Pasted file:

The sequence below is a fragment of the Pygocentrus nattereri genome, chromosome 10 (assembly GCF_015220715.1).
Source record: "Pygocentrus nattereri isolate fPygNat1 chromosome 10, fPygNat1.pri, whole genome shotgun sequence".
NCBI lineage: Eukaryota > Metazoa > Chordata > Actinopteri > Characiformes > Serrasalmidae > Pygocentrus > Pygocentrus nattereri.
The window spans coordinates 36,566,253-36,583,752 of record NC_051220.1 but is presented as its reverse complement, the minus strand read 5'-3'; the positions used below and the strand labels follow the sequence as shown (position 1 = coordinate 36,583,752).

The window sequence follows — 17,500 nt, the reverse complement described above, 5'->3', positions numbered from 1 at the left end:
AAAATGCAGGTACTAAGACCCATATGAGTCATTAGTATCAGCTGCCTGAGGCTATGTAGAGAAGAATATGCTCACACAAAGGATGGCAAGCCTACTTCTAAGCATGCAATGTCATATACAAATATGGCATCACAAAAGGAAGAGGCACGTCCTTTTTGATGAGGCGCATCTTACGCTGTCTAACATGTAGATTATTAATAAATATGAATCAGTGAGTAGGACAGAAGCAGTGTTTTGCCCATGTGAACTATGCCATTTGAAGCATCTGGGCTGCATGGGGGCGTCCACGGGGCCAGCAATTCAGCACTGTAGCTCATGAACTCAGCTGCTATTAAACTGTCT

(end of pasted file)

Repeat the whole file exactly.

The sequence below is a fragment of the Pygocentrus nattereri genome, chromosome 10 (assembly GCF_015220715.1).
Source record: "Pygocentrus nattereri isolate fPygNat1 chromosome 10, fPygNat1.pri, whole genome shotgun sequence".
NCBI lineage: Eukaryota > Metazoa > Chordata > Actinopteri > Characiformes > Serrasalmidae > Pygocentrus > Pygocentrus nattereri.
The window spans coordinates 36,566,253-36,583,752 of record NC_051220.1 but is presented as its reverse complement, the minus strand read 5'-3'; the positions used below and the strand labels follow the sequence as shown (position 1 = coordinate 36,583,752).

The window sequence follows — 17,500 nt, the reverse complement described above, 5'->3', positions numbered from 1 at the left end:
AAAATGCAGGTACTAAGACCCATATGAGTCATTAGTATCAGCTGCCTGAGGCTATGTAGAGAAGAATATGCTCACACAAAGGATGGCAAGCCTACTTCTAAGCATGCAATGTCATATACAAATATGGCATCACAAAAGGAAGAGGCACGTCCTTTTTGATGAGGCGCATCTTACGCTGTCTAACATGTAGATTATTAATAAATATGAATCAGTGAGTAGGACAGAAGCAGTGTTTTGCCCATGTGAACTATGCCATTTGAAGCATCTGGGCTGCATGGGGGCGTCCACGGGGCCAGCAATTCAGCACTGTAGCTCATGAACTCAGCTGCTATTAAACTGTCT